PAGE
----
Dorsal Cavity Definition
The dorsal cavity, or dorsal body cavity, is a fluid filled space which surrounds the brain and spinal cord of vertebrates. The dorsal cavity is usually considered as two semi-separate spaces, the cranial cavity and the spinal cavity, housing the brain and spinal cord, respectively. However, the fluid in the dorsal cavity connects between the brain and spinal cord, but is separated completely from the blood. The separation of the brain via the dorsal cavity and specialized epithelial cells is known as the blood-brain barrier.
Function of the Dorsal Cavity
Like most body cavities, the dorsal cavity protects what’s inside by providing a cushion from damage and impacts with the environment and other organisms. The space around the brain and spinal column is filled with fluid, which acts as a buffer around the structures. As forces push against the dorsal cavity, the fluid inside is pressurized and pushed back. This severely reduces the force against the brain and spinal cord. Both of these structures are made of highly sensitive nervous tissue, which is easily damaged.
The fluid surrounding the brain and spinal cord is called cerebrospinal fluid. Cerebrospinal fluid is a clear fluid produced by special cells within the brain. The fluid is very similar to blood plasma, except that the fluid has almost no proteins and no red blood cells. The cavity and the cerebrospinal fluid function together not only to protect the brain, but they allow the removal of wastes and regulation of intracranial pressure. These functions allow the brain cells to work efficiently and allow regulation of blood pressure in the brain.
Interestingly, the dorsal cavity and cerebrospinal fluid actually decrease the weight of the brain by making it buoyant. While a brain by itself is around 1500 grams, when suspended in cerebrospinal fluid it is equivalent to only around 50 grams. This massive decrease in functional weight allows the brain to be much larger without collapsing under its own weight.
Human Dorsal Cavity Parts & Organs
As seen in the image below, the dorsal cavity consists of two parts: the cranial cavity and the vertebral (spinal) cavity. The dorsal cavity starts with a membrane and the inside of the skull, traveling down through the spinal column as a protection for the spinal cord.
Within the cranial cavity, there are a series of membranes which help contain the dorsal cavity and surround the brain. These membranes are called meninges, and can be seen in the image below.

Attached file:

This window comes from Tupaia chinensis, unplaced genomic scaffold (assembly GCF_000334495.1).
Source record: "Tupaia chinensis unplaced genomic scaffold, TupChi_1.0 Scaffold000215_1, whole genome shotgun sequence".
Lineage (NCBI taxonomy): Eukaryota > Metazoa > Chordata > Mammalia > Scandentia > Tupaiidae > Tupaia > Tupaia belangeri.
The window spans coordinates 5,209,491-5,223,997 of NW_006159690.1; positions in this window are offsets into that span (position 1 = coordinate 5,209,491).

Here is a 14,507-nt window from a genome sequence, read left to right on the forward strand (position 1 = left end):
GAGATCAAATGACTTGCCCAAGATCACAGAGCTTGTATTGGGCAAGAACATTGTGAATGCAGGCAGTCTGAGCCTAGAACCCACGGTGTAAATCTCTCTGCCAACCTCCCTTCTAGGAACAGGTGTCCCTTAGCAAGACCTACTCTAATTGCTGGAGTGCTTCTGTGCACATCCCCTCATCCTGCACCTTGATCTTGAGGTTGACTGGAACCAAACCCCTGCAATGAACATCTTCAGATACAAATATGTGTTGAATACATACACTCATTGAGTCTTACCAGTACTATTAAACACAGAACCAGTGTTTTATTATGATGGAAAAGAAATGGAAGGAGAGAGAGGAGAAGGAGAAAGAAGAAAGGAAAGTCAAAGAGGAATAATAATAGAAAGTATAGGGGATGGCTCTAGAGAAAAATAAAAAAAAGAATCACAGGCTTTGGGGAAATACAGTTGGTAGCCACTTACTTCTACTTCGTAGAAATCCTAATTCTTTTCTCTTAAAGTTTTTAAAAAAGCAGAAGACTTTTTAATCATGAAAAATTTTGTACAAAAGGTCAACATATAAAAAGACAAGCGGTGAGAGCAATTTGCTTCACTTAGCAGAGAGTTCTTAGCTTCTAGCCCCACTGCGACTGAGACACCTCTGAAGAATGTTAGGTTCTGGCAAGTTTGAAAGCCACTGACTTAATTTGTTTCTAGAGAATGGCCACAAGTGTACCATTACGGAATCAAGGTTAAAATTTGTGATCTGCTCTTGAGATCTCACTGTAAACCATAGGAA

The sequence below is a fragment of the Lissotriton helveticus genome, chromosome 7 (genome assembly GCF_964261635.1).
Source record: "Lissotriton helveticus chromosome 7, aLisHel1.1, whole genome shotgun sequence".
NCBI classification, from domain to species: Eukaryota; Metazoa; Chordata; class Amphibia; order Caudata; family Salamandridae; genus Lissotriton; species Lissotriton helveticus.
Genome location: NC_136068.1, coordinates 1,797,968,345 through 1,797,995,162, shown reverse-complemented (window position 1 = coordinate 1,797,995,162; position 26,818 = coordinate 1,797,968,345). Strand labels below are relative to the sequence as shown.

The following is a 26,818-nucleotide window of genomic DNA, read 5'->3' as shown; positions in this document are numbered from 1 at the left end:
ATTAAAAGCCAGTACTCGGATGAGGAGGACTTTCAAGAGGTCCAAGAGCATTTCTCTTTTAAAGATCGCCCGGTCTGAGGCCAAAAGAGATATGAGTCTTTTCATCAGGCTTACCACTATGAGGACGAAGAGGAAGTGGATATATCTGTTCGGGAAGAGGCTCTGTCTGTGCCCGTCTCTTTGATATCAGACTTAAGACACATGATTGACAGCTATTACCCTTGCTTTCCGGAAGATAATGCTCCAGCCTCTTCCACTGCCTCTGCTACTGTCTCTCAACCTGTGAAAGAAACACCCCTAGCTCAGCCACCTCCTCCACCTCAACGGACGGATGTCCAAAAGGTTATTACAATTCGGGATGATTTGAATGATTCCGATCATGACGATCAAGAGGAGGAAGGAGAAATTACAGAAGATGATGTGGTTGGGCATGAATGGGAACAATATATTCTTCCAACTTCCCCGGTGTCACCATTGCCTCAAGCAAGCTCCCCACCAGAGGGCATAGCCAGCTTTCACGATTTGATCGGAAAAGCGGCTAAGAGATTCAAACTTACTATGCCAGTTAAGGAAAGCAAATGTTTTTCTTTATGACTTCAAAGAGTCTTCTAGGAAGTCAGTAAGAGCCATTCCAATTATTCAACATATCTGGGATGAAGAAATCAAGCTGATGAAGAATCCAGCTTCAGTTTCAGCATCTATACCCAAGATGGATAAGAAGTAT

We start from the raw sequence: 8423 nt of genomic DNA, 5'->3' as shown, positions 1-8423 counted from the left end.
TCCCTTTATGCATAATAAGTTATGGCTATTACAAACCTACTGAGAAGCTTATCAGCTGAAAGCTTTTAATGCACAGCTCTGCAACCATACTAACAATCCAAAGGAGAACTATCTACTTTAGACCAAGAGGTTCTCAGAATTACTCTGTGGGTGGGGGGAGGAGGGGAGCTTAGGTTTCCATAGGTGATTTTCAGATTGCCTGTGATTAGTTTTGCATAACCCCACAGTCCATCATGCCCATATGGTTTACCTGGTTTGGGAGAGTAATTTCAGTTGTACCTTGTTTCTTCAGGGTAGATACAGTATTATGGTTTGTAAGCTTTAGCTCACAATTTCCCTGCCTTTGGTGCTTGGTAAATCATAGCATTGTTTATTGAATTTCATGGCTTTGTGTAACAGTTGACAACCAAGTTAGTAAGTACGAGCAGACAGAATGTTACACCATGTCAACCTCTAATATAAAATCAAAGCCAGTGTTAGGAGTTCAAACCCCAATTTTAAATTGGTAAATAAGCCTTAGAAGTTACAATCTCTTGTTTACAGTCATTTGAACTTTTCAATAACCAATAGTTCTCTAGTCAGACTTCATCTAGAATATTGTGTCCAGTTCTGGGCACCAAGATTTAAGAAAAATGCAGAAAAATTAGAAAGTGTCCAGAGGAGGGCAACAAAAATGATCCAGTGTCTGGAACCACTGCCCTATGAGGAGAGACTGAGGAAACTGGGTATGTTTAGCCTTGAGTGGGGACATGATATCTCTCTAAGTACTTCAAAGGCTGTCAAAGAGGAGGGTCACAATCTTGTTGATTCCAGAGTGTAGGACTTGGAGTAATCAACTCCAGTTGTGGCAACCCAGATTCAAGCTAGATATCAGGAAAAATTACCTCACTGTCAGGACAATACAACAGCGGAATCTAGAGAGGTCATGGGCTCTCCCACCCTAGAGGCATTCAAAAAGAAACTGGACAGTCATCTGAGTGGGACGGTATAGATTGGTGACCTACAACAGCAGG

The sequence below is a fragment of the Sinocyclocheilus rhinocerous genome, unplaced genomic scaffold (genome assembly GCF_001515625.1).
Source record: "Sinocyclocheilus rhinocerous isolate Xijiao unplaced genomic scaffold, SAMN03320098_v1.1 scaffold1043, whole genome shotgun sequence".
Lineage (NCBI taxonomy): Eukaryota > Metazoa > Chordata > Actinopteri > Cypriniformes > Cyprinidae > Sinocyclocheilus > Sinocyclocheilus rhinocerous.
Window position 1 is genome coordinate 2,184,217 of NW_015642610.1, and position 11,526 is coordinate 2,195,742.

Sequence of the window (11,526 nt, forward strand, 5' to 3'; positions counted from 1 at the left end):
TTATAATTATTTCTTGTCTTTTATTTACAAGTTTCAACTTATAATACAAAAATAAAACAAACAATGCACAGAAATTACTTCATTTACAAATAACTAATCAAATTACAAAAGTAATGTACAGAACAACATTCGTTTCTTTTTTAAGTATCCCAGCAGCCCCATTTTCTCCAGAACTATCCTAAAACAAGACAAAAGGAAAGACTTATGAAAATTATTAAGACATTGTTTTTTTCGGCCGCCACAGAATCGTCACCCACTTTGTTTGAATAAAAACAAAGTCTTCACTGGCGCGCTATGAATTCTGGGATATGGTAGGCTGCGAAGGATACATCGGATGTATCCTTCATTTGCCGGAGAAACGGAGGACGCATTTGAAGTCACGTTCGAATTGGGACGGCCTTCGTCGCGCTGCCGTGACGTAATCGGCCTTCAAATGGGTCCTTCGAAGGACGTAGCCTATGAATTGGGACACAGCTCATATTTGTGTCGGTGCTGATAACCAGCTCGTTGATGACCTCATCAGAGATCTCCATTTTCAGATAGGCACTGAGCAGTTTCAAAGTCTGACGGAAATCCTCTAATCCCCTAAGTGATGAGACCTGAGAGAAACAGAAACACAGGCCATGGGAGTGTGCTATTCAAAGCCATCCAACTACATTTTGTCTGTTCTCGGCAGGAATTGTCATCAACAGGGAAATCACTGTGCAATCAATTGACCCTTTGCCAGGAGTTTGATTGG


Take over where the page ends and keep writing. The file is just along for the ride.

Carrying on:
The thick dura mater sits just below the bone of the skull, and attaches there. The arachnoid membrane attaches just below. Between the arachnoid and the final pia mater, there exists the cranial cavity. The cranial cavity is filled with cerebrospinal fluid and reinforced by a variety of cross membrane support proteins.
The spinal cavity, the lower portion of the dorsal cavity, consists of a series of holes running down the length of the vertebral column. The meninges of the brain extend down the dorsal cavity to protect the spinal cord, as seen in the image below.
The main purpose of the spinal cavity is similar to that of the cranial cavity. The spinal cord is extremely sensitize to damage and must be cushioned. Further, the separation provides some protection from exposure to bacteria and viruses. When these invaders do attack the brain and spinal tissues, the dorsal cavity provides an open space through which immune cells can respond to the attack.
Collecting Cerebrospinal Fluid through the Dorsal Cavity
A common medical procedure, the lumbar puncture, is used for collecting cerebrospinal fluids. Doctors may want to check these fluids for a number of reasons, many of which tell them about the condition of the dorsal cavity. For instance, they may need to collect some fluid to test for the presence of bacterial proteins. This could indicate an infection in the meninges, called meningitis. Doctors may also want to check the pressure and general condition of the dorsal cavity to make sure it is functioning properly.
A dorsal cavity which is clogged or otherwise abnormal can lead to increased intracranial pressure, decreasing brain functioning. A leaking dorsal cavity can also lead to decreased brain function, headaches and other associated symptoms. This is due to the fact that the brain must operate within a very narrow boundary of cerebrospinal pressure, ensuring the brain remains buoyant within the dorsal cavity without being over pressurized.
Testing the fluid received from the dorsal cavity allows doctors to see the components of the fluid, and which substances should and shouldn’t be present. This sometimes allows for a diagnosis of diseases like infection, cancer, and autoimmune disease in patients.
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